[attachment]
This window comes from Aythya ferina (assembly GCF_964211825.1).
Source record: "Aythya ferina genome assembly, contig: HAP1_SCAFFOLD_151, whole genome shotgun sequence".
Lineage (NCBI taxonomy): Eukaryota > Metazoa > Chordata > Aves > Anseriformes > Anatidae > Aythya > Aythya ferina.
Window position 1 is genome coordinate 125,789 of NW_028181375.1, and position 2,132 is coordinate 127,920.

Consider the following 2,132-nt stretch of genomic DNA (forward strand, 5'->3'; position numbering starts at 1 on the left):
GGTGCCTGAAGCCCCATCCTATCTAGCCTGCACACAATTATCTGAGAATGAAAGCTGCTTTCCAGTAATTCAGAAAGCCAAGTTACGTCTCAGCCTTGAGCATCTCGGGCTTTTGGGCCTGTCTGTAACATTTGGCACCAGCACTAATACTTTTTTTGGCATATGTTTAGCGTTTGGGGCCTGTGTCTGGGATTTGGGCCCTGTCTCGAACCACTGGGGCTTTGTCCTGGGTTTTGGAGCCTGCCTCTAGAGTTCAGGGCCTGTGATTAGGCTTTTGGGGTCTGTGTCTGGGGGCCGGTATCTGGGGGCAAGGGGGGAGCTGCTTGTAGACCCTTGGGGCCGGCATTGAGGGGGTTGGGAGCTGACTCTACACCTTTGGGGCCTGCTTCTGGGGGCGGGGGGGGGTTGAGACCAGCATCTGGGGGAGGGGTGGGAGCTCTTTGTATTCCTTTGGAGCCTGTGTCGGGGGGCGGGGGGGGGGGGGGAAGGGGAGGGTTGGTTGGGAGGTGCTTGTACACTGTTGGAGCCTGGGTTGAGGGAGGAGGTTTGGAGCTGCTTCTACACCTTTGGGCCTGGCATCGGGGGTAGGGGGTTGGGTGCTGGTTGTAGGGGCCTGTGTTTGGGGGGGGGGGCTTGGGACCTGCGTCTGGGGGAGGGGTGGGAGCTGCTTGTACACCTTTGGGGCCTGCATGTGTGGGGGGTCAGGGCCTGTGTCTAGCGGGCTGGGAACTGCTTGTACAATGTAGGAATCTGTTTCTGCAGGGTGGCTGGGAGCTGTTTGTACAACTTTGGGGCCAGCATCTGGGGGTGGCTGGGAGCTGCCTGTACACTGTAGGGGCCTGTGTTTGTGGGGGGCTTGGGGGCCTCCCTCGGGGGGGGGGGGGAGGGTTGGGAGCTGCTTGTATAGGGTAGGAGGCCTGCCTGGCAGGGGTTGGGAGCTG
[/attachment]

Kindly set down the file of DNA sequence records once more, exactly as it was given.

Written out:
This window comes from Aythya ferina (assembly GCF_964211825.1).
Source record: "Aythya ferina genome assembly, contig: HAP1_SCAFFOLD_151, whole genome shotgun sequence".
Lineage (NCBI taxonomy): Eukaryota > Metazoa > Chordata > Aves > Anseriformes > Anatidae > Aythya > Aythya ferina.
Window position 1 is genome coordinate 125,789 of NW_028181375.1, and position 2,132 is coordinate 127,920.

Consider the following 2,132-nt stretch of genomic DNA (forward strand, 5'->3'; position numbering starts at 1 on the left):
GGTGCCTGAAGCCCCATCCTATCTAGCCTGCACACAATTATCTGAGAATGAAAGCTGCTTTCCAGTAATTCAGAAAGCCAAGTTACGTCTCAGCCTTGAGCATCTCGGGCTTTTGGGCCTGTCTGTAACATTTGGCACCAGCACTAATACTTTTTTTGGCATATGTTTAGCGTTTGGGGCCTGTGTCTGGGATTTGGGCCCTGTCTCGAACCACTGGGGCTTTGTCCTGGGTTTTGGAGCCTGCCTCTAGAGTTCAGGGCCTGTGATTAGGCTTTTGGGGTCTGTGTCTGGGGGCCGGTATCTGGGGGCAAGGGGGGAGCTGCTTGTAGACCCTTGGGGCCGGCATTGAGGGGGTTGGGAGCTGACTCTACACCTTTGGGGCCTGCTTCTGGGGGCGGGGGGGGGTTGAGACCAGCATCTGGGGGAGGGGTGGGAGCTCTTTGTATTCCTTTGGAGCCTGTGTCGGGGGGCGGGGGGGGGGGGGGAAGGGGAGGGTTGGTTGGGAGGTGCTTGTACACTGTTGGAGCCTGGGTTGAGGGAGGAGGTTTGGAGCTGCTTCTACACCTTTGGGCCTGGCATCGGGGGTAGGGGGTTGGGTGCTGGTTGTAGGGGCCTGTGTTTGGGGGGGGGGGCTTGGGACCTGCGTCTGGGGGAGGGGTGGGAGCTGCTTGTACACCTTTGGGGCCTGCATGTGTGGGGGGTCAGGGCCTGTGTCTAGCGGGCTGGGAACTGCTTGTACAATGTAGGAATCTGTTTCTGCAGGGTGGCTGGGAGCTGTTTGTACAACTTTGGGGCCAGCATCTGGGGGTGGCTGGGAGCTGCCTGTACACTGTAGGGGCCTGTGTTTGTGGGGGGCTTGGGGGCCTCCCTCGGGGGGGGGGGGGAGGGTTGGGAGCTGCTTGTATAGGGTAGGAGGCCTGCCTGGCAGGGGTTGGGAGCTG